Anne Curry is dean of the Faculty of Humanities and professor of medieval history at the University of Southampton and one of the world’s leading experts on the Battle of Agincourt. The University of Manchester alumna is co-chair of the Agincourt 600 Committee, an organisation marking the 600th anniversary with celebrations in 2015, and author of Agincourt – part of Oxford University Press’ Great Battles series. Her latest book, The Agincourt Companion, was released on 10 September.
Where and when were you born?
In Chester-le-Street in County Durham on 27 May 1954.
How has this shaped you?
From my bedroom window I could see the 14th-century Lumley Castle, and that probably has a lot to answer for! But all that an excellent grammar school education offered in the North East – in terms of a thirst for knowledge and encouragement to aspire – was also crucial, not just in history but also in Latin and French. Without inspiring teachers in those subjects I could not have become a medieval historian.
As co-chair of the Agincourt 600 trustees, what are you planning for the 600th anniversary commemorations?
The main public events organised by the Agincourt 600 Committee are a banquet at the Guildhall and a service in Westminster Abbey but we have also, thanks to the £1 million given [to us] by the government, been able to fund many community, educational and legacy projects elsewhere.
What is the significance of the Battle of Agincourt within British history?
Thanks to Shakespeare it has become the best known of medieval battles and has continued to symbolise the many centuries when we were at war with the French, before the Entente Cordiale of 1904.
How significant is the English win in terms of military history, given the disparity in the numbers of soldiers on both sides?
My research has suggested that the disparity in total numbers was not as great as popularly thought. The main disparity was that Henry V had so many fewer men-at-arms. But his archers, who made up the majority of his army, were what made his victory possible.
Henry V has gained iconic status as a king. Was he a popular monarch?
Shakespeare’s portrayal of the “little touch of Harry in the night” [Henry V; Act 4, Prologue] is wide of the mark. Henry would have been much more aloof and he rarely appeared in public. He had to spend the first two years of his reign consolidating his authority since his reputation as prince had not been high. Not all his subjects supported his plans for an invasion of France in 1415 and towards the end of his reign we see increasing disquiet about the high taxation needed to fund his wars. But his successes in France did contribute to the respect of his subjects.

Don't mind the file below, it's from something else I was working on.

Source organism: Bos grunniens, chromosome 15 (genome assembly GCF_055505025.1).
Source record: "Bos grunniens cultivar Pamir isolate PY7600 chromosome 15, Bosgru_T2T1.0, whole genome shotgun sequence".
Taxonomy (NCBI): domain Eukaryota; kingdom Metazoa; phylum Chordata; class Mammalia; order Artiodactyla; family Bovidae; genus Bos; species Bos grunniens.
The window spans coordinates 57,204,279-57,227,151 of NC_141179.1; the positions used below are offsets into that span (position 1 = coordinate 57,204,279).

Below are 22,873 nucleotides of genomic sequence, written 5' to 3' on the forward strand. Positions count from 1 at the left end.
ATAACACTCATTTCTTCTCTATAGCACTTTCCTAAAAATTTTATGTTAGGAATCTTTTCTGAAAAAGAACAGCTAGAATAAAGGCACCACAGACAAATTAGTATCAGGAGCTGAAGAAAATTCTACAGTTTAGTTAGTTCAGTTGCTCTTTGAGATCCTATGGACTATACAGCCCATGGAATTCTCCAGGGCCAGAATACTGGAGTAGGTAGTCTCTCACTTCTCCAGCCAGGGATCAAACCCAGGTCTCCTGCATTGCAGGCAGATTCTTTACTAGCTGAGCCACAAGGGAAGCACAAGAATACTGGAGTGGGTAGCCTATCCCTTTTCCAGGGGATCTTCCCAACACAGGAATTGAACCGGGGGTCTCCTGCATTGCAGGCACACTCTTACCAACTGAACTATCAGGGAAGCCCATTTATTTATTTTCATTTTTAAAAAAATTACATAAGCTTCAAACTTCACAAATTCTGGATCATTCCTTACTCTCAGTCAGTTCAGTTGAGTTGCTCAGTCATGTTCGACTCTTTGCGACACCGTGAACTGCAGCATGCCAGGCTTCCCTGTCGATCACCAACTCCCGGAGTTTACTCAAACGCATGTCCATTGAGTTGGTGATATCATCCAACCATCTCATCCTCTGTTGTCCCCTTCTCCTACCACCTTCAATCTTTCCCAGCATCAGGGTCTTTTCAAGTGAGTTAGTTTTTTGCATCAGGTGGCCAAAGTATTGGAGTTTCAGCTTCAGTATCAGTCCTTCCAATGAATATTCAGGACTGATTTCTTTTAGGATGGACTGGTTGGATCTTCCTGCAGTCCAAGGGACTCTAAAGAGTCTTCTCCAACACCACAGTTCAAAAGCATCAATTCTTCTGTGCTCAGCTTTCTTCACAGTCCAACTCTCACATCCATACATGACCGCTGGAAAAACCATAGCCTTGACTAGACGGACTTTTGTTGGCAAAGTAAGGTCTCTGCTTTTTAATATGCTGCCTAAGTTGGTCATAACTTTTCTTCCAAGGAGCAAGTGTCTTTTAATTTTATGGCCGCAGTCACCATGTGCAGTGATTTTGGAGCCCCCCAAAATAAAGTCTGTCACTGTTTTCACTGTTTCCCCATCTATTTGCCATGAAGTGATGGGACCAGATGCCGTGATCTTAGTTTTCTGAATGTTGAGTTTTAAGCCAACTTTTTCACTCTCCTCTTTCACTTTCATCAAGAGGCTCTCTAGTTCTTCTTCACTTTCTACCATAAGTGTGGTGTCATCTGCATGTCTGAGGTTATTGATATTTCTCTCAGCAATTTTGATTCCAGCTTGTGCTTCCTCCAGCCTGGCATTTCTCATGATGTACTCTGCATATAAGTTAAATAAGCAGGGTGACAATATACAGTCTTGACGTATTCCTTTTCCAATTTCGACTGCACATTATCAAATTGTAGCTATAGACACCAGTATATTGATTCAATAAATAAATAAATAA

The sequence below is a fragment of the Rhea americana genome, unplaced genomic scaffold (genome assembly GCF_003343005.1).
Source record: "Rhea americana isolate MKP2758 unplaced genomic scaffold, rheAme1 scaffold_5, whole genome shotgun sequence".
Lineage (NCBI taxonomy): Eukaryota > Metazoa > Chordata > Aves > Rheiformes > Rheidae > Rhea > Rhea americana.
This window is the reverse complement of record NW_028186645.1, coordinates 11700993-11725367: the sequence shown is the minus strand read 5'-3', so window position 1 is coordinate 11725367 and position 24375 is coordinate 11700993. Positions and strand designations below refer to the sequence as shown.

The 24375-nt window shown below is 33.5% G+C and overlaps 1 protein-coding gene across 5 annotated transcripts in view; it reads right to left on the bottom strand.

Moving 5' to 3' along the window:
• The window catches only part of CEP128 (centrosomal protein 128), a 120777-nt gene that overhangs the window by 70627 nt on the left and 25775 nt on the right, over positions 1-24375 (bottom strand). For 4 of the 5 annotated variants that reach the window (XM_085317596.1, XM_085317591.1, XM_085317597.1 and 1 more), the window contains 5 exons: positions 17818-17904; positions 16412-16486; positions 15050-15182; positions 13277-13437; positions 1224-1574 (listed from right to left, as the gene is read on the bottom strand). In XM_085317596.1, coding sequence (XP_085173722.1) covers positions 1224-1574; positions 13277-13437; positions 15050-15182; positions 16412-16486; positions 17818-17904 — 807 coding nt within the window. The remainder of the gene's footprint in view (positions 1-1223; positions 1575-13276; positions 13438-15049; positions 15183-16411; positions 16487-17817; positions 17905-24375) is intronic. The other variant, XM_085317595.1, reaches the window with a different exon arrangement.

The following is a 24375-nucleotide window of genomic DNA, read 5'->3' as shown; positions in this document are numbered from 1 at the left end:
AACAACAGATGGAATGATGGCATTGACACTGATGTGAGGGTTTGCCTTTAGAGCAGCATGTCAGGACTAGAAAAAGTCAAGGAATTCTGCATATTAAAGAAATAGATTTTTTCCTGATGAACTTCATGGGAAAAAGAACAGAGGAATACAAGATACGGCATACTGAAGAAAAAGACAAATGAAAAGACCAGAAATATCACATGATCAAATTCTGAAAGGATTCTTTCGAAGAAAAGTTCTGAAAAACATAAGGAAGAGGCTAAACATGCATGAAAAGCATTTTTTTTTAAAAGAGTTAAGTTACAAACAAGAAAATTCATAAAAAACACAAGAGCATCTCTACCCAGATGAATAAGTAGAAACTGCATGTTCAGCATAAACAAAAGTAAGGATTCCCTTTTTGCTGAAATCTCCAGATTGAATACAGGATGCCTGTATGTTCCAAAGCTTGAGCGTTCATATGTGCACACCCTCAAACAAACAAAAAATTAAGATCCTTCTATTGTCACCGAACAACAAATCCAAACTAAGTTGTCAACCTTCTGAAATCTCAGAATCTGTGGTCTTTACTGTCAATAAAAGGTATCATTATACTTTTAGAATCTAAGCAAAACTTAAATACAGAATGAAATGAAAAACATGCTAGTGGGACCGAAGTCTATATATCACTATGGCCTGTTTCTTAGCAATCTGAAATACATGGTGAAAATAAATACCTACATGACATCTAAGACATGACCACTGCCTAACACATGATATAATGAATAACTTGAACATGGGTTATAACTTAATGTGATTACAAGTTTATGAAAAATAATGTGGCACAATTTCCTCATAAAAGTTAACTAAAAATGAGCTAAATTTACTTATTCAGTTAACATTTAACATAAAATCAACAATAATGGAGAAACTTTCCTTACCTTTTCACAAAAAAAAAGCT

Would Henry have gone on to rule for as long as Elizabeth II?
Kings tended not to live as long in the Middle Ages, but the intriguing thought is that Henry could have been king of both France and England had he lived longer. The history of Europe would have been so different had he survived for a couple of decades longer.
History is a subject whose popularity has waned in terms of full-time undergraduate enrolments to university. However, history programmes are very popular on television. Do historians need to exploit historic anniversaries such as this to drum up support for the field?
My impression is that history is still a very popular subject at school. TV history no doubt helps but we should also acknowledge that history is well taught in schools and that students will always be keen to study how people lived and why they acted as they did. That gives so many insights into the current world.
What advice would you give to your younger self?
Study as many languages and visit as many other countries as you can.
If you were a prospective university student facing £9,000 fees, would you apply or get a job?
I would certainly go to university. The intellectual stimulation is unparalleled and you meet fellow students who will be friends for life.
What’s your biggest regret?
Not spending a year in another country during my degree.
What do you do for fun?
I sing loudly.
What are the best and worst things about your job?
The best – opportunities to talk about my research in public. During the Agincourt 600 year, I will have given about 50 talks across the UK and in France. The worst – I am not sure that there is a worst. I am exceptionally lucky and have excellent colleagues and students.
What kind of undergraduate were you?
I worked hard and read as much as I could, but I also sang a lot and enjoyed cheap cider as well as everything about Manchester.
What’s your most memorable moment at university?
Singing the roles of First Lady and Papagena in the university opera group’s performances of The Magic Flute. It was the confidence and buzz I got from that which helped me perform well in finals and set me on track to be a historian.
Tell us about someone you admire
It has to be Professor Sir Ian Kershaw – a brilliant medievalist who went over to the dark side to become a brilliant modernist. Ironically, it was because he stopped teaching his special subject on 14th-century monasteries that I took [a course on] the reign of Henry V instead. And the rest, as they say, is history.
Is it true that our modern swearing symbol – the ‘V sign’ – originated from English archers gloating about their victory?
Alas, no. It is an urban myth. But its invention shows how desperately we want people in the past to be just like us.
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